The Foreign Ministry confirmed Tuesday that the US ambassador to South Korea visited Cheong Wa Dae last month, but declined to comment on a news report that the top envoy’s visit was designed to pressure Seoul to pay more for the US troops stationed here.
“Our government is making efforts to reach a reasonable agreement, mutually acceptable, as early as possible on the basis of mutual respect and understanding (with the US ally),” ministry spokesperson Noh Kyu-duk said at a regular press briefing.
US Ambassador Harry Harris met with national security adviser Chung Eui-yong and asked the government to accept a sharp increase for financial costs related to the presence of the 28,500 soldiers of the US Armed Forces, according to a local media report.
Harry Harris (AP)
The ministry only confirmed that the ambassador had met with Chung, while Cheong Wa Dae refused to comment on the issue as “negotiations are currently underway.”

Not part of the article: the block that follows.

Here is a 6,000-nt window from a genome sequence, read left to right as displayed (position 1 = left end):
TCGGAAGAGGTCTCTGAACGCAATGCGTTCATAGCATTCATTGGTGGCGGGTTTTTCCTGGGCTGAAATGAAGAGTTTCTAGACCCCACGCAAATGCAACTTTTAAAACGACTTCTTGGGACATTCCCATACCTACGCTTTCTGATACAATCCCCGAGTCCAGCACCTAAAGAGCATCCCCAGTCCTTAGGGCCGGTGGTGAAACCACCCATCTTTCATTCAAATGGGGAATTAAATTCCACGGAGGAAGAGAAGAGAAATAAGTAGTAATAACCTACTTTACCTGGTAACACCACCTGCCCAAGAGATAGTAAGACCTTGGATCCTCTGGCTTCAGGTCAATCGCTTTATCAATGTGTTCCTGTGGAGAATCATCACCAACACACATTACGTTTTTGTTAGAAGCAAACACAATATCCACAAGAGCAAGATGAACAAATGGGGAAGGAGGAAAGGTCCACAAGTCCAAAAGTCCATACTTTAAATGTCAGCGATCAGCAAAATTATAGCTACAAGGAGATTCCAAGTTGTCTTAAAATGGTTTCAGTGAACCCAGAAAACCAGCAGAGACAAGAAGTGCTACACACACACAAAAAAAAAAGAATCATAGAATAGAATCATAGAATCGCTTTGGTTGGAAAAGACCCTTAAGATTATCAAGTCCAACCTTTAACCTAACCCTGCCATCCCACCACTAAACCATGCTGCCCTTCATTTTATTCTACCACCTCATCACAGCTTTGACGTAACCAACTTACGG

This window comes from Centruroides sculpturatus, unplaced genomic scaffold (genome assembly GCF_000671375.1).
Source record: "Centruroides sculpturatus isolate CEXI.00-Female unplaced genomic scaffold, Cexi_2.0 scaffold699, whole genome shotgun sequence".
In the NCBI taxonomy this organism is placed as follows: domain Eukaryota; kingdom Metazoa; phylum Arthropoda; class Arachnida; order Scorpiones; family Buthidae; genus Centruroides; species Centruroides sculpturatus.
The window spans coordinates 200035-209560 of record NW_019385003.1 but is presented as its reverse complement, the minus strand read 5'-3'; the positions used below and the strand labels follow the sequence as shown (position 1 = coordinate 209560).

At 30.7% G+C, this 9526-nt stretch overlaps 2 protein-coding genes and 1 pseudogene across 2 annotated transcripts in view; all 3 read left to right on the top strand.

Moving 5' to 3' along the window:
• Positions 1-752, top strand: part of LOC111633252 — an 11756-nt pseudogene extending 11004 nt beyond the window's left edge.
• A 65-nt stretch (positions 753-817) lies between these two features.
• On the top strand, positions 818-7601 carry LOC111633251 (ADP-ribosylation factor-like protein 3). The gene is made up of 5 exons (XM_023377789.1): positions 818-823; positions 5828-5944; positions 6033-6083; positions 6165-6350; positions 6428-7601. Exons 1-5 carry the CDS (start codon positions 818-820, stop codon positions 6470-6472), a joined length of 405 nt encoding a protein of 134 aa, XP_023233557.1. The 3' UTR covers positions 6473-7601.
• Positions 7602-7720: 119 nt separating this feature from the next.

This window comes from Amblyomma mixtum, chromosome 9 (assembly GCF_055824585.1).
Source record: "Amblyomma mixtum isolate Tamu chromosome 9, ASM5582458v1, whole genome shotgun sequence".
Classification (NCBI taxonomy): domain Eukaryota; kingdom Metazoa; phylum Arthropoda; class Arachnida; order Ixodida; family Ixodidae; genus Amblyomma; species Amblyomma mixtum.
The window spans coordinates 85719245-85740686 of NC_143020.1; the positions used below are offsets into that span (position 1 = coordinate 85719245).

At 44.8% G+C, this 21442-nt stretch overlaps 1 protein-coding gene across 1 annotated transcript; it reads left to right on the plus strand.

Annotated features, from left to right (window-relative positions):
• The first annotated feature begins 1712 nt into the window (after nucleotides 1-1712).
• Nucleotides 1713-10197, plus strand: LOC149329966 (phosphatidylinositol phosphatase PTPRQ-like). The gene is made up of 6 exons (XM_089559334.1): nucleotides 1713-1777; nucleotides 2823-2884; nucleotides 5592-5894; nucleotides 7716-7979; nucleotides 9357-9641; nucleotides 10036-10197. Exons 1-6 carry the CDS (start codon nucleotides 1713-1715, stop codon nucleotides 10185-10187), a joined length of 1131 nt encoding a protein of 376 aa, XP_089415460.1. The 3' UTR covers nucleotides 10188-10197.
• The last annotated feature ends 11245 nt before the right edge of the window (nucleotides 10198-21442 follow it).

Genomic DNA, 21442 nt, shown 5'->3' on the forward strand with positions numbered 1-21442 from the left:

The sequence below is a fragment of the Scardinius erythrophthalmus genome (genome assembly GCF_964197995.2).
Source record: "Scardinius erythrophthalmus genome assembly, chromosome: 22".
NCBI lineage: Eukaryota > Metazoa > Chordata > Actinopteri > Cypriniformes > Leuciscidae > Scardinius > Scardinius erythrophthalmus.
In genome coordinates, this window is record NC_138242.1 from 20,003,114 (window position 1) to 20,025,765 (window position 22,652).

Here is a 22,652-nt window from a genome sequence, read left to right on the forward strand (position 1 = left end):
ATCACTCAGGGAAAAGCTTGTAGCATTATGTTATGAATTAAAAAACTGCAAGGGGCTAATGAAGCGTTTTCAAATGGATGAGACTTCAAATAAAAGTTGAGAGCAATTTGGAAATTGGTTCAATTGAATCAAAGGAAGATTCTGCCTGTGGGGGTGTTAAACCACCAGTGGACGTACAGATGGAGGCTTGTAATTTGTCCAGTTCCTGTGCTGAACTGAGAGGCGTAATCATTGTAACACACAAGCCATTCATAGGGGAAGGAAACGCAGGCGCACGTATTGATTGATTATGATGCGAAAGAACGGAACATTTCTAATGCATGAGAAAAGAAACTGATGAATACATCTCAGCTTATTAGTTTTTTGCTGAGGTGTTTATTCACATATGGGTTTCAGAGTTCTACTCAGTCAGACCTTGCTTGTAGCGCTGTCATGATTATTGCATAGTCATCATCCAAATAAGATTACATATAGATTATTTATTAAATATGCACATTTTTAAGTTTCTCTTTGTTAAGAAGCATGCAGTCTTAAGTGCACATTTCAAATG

Concerns have been growing over the protracted cost-sharing negotiations, with some pointing out that US President Donald Trump may use the withdrawal of US troops from South Korea as a bargaining chip in nuclear talks with North Korea.
“The USFK issue is not a matter to be discussed in the nuclear talks with North Korea. It’s a matter of the South Korea-US alliance,” Noh said.
Despite 10 rounds of negotiations on the Special Measures Agreement in 2018, Washington and Seoul have not reached an agreement on the issue due to Washington’s opposition to proposals so far.
The US demands that South Korea shoulder a greater proportion of defense costs, as much as 1.4 trillion won ($1.2 billion) compared to 960 billion won last year, according to Hong Young-pyo, floor leader of the ruling Democratic Party. Seoul is seeking to seal the deal at under 1 trillion won.
On Monday, Foreign Minister Kang Kyung-wha said there is a “very big” gap between the allies on sharing USFK costs.